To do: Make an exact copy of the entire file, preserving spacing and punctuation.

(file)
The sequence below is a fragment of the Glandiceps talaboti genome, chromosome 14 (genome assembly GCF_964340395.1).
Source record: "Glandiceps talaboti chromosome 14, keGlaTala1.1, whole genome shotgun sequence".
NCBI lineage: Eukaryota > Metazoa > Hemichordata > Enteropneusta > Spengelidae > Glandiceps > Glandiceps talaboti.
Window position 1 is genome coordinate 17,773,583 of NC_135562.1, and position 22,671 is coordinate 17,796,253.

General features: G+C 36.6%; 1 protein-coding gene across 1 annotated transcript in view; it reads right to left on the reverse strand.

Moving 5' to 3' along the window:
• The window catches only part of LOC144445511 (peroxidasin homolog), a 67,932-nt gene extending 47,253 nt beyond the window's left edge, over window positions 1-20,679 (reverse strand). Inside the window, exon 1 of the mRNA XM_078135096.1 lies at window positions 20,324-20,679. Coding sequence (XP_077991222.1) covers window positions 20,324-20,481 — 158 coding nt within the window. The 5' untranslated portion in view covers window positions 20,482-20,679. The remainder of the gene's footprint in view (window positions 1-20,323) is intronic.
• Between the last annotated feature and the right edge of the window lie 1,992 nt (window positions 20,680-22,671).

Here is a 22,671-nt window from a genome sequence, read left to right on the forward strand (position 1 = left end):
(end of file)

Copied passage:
The sequence below is a fragment of the Glandiceps talaboti genome, chromosome 14 (genome assembly GCF_964340395.1).
Source record: "Glandiceps talaboti chromosome 14, keGlaTala1.1, whole genome shotgun sequence".
NCBI lineage: Eukaryota > Metazoa > Hemichordata > Enteropneusta > Spengelidae > Glandiceps > Glandiceps talaboti.
Window position 1 is genome coordinate 17,773,583 of NC_135562.1, and position 22,671 is coordinate 17,796,253.

General features: G+C 36.6%; 1 protein-coding gene across 1 annotated transcript in view; it reads right to left on the reverse strand.

Moving 5' to 3' along the window:
• The window catches only part of LOC144445511 (peroxidasin homolog), a 67,932-nt gene extending 47,253 nt beyond the window's left edge, over window positions 1-20,679 (reverse strand). Inside the window, exon 1 of the mRNA XM_078135096.1 lies at window positions 20,324-20,679. Coding sequence (XP_077991222.1) covers window positions 20,324-20,481 — 158 coding nt within the window. The 5' untranslated portion in view covers window positions 20,482-20,679. The remainder of the gene's footprint in view (window positions 1-20,323) is intronic.
• Between the last annotated feature and the right edge of the window lie 1,992 nt (window positions 20,680-22,671).

Here is a 22,671-nt window from a genome sequence, read left to right on the forward strand (position 1 = left end):